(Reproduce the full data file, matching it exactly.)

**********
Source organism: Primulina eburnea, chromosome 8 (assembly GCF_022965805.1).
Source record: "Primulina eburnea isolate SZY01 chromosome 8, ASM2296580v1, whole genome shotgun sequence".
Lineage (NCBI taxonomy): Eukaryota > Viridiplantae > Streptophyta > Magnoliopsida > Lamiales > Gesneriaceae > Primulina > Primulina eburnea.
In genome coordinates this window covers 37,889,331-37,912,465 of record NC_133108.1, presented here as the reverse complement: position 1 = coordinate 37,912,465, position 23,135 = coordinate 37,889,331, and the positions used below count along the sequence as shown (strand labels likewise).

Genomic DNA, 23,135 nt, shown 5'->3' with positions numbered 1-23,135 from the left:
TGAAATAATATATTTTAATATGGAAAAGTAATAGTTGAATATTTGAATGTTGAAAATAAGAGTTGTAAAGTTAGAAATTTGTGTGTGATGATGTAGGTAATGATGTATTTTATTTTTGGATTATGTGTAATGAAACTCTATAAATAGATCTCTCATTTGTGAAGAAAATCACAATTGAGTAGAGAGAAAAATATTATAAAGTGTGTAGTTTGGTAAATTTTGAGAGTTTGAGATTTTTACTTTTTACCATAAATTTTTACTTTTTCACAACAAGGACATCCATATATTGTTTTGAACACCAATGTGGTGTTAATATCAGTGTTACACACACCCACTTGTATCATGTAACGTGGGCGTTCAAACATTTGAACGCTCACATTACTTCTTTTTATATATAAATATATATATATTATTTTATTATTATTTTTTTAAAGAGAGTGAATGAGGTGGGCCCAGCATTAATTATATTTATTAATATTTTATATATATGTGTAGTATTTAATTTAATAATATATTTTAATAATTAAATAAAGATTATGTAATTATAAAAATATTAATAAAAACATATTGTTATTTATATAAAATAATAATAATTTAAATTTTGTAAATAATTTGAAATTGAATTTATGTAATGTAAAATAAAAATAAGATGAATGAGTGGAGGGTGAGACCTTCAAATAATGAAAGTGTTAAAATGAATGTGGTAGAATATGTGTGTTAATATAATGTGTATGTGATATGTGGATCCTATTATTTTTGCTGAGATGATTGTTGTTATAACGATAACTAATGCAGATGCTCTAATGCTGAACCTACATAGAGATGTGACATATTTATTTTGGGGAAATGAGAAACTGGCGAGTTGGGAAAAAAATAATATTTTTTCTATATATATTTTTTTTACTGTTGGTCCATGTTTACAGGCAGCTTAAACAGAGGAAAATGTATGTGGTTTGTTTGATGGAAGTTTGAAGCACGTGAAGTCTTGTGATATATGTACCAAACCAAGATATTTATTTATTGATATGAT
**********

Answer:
Source organism: Primulina eburnea, chromosome 8 (assembly GCF_022965805.1).
Source record: "Primulina eburnea isolate SZY01 chromosome 8, ASM2296580v1, whole genome shotgun sequence".
Lineage (NCBI taxonomy): Eukaryota > Viridiplantae > Streptophyta > Magnoliopsida > Lamiales > Gesneriaceae > Primulina > Primulina eburnea.
In genome coordinates this window covers 37,889,331-37,912,465 of record NC_133108.1, presented here as the reverse complement: position 1 = coordinate 37,912,465, position 23,135 = coordinate 37,889,331, and the positions used below count along the sequence as shown (strand labels likewise).

Genomic DNA, 23,135 nt, shown 5'->3' with positions numbered 1-23,135 from the left:
TGAAATAATATATTTTAATATGGAAAAGTAATAGTTGAATATTTGAATGTTGAAAATAAGAGTTGTAAAGTTAGAAATTTGTGTGTGATGATGTAGGTAATGATGTATTTTATTTTTGGATTATGTGTAATGAAACTCTATAAATAGATCTCTCATTTGTGAAGAAAATCACAATTGAGTAGAGAGAAAAATATTATAAAGTGTGTAGTTTGGTAAATTTTGAGAGTTTGAGATTTTTACTTTTTACCATAAATTTTTACTTTTTCACAACAAGGACATCCATATATTGTTTTGAACACCAATGTGGTGTTAATATCAGTGTTACACACACCCACTTGTATCATGTAACGTGGGCGTTCAAACATTTGAACGCTCACATTACTTCTTTTTATATATAAATATATATATATTATTTTATTATTATTTTTTTAAAGAGAGTGAATGAGGTGGGCCCAGCATTAATTATATTTATTAATATTTTATATATATGTGTAGTATTTAATTTAATAATATATTTTAATAATTAAATAAAGATTATGTAATTATAAAAATATTAATAAAAACATATTGTTATTTATATAAAATAATAATAATTTAAATTTTGTAAATAATTTGAAATTGAATTTATGTAATGTAAAATAAAAATAAGATGAATGAGTGGAGGGTGAGACCTTCAAATAATGAAAGTGTTAAAATGAATGTGGTAGAATATGTGTGTTAATATAATGTGTATGTGATATGTGGATCCTATTATTTTTGCTGAGATGATTGTTGTTATAACGATAACTAATGCAGATGCTCTAATGCTGAACCTACATAGAGATGTGACATATTTATTTTGGGGAAATGAGAAACTGGCGAGTTGGGAAAAAAATAATATTTTTTCTATATATATTTTTTTTACTGTTGGTCCATGTTTACAGGCAGCTTAAACAGAGGAAAATGTATGTGGTTTGTTTGATGGAAGTTTGAAGCACGTGAAGTCTTGTGATATATGTACCAAACCAAGATATTTATTTATTGATATGAT